MU Expert shares tips to reduce hay fires this season
Most common cause: excess moisture
Fires that damage or destroy hay and barns cost farmers thousands of dollars each year, resulting in lost revenue and the need for building and feed replacement. Proper harvesting and storage practices will reduce the possibility of hay fires and reduce the associated costs, according to Bob Schultheis, a natural resource engineering specialist with University of Missouri Extension.
"You can reduce fire and mold risk by baling small square bales at 18 to 22 percent moisture content," said Schultheis.
Because large round bales contain three times more hay per square foot of surface area, it takes longer for the bales to give up their moisture, so they need to be baled dryer at 14 to 18 percent moisture content.
"Higher moisture levels increase microbial activity and result in loss of dry matter and usable protein, which can reduce the feeding value of the hay by as much as one-third," Schultheis said.
Hay fires usually occur within six weeks of baling, because the most common cause is excessive moisture. Heating in hay bales will occur to some extent in all forages over 15 percent moisture content, with a peak in temperature four to seven days after baling, according to Schultheis.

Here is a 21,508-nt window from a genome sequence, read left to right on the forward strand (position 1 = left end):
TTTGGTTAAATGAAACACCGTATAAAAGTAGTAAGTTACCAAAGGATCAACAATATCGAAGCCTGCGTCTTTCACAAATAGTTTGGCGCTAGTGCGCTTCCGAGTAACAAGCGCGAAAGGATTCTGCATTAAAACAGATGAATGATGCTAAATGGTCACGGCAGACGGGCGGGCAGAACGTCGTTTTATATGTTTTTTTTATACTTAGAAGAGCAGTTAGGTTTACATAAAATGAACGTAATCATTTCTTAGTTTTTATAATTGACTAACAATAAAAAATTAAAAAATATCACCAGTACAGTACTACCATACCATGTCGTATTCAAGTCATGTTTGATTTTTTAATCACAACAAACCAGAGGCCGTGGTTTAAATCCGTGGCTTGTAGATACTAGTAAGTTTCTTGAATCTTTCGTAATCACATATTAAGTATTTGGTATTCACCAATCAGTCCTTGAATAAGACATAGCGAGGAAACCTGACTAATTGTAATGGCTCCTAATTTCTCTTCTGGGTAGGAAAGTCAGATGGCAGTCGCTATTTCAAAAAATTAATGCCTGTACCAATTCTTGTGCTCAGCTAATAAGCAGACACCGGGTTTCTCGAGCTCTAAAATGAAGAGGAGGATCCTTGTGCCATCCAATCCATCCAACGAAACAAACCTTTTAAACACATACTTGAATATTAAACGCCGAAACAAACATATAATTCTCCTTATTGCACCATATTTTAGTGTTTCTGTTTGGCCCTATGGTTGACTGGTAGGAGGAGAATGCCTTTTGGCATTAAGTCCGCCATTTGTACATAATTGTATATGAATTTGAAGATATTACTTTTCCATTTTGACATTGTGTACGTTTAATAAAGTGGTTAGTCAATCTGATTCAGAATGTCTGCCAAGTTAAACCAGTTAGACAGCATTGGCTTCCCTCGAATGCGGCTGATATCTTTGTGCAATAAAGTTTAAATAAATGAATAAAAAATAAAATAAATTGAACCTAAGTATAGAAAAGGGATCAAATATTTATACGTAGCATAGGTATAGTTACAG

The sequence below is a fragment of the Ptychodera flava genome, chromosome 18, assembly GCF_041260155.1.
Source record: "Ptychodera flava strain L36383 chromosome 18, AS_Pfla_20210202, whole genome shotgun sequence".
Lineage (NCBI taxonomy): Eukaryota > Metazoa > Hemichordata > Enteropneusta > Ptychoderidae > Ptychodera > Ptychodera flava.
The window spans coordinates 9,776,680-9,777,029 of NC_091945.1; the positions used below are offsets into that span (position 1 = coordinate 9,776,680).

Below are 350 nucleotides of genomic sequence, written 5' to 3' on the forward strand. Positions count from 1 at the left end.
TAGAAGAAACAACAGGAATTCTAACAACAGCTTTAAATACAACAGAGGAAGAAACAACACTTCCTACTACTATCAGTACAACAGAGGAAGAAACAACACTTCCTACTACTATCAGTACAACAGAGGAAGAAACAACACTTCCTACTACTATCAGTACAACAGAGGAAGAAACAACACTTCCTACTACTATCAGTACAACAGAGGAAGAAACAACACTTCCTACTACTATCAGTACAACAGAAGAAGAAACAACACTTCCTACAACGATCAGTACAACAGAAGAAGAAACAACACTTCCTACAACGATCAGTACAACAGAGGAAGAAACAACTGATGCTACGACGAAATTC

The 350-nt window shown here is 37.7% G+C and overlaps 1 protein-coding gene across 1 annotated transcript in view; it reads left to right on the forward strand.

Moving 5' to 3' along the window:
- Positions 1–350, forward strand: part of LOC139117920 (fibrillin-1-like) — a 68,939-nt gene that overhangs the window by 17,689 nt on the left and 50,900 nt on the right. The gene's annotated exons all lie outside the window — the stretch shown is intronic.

"It takes 15 to 60 days for the hay temperature to decline to non-damaging levels, depending on outdoor humidity, the density of the bales and amount of rain the bales soak up. The longer it takes for the hay temperature to decline, the more damage is done to the hay," said Schultheis.
Safe storage temperature for hay is 120 degrees Fahrenheit or less. New hay that is stacked in the field or placed in a barn should be checked at least twice a day for abnormal heating.
"If storing hay inside, be sure the barn roof and plumbing do not leak and that surface water cannot run into the barn," Schultheis said. "If the hay temperature reaches 130 degrees, move the hay to allow increased air circulation and cooling."
If the temperature climbs above 150 to 175 degrees, call the fire department and be prepared to inject water to cool hot spots before moving the hay. Don't open the barn door if the hay is smoking. The added oxygen can cause the hay to burst into flame.
Hay temperature can be easily checked using a composting thermometer. Lacking a thermometer, a probe can also be built using a 3/8-inch diameter pipe with a pointed tip screwed to the end and holes drilled in it. A thermometer can then be inserted into the pipe and retrieved and read after 10 to 15 minutes.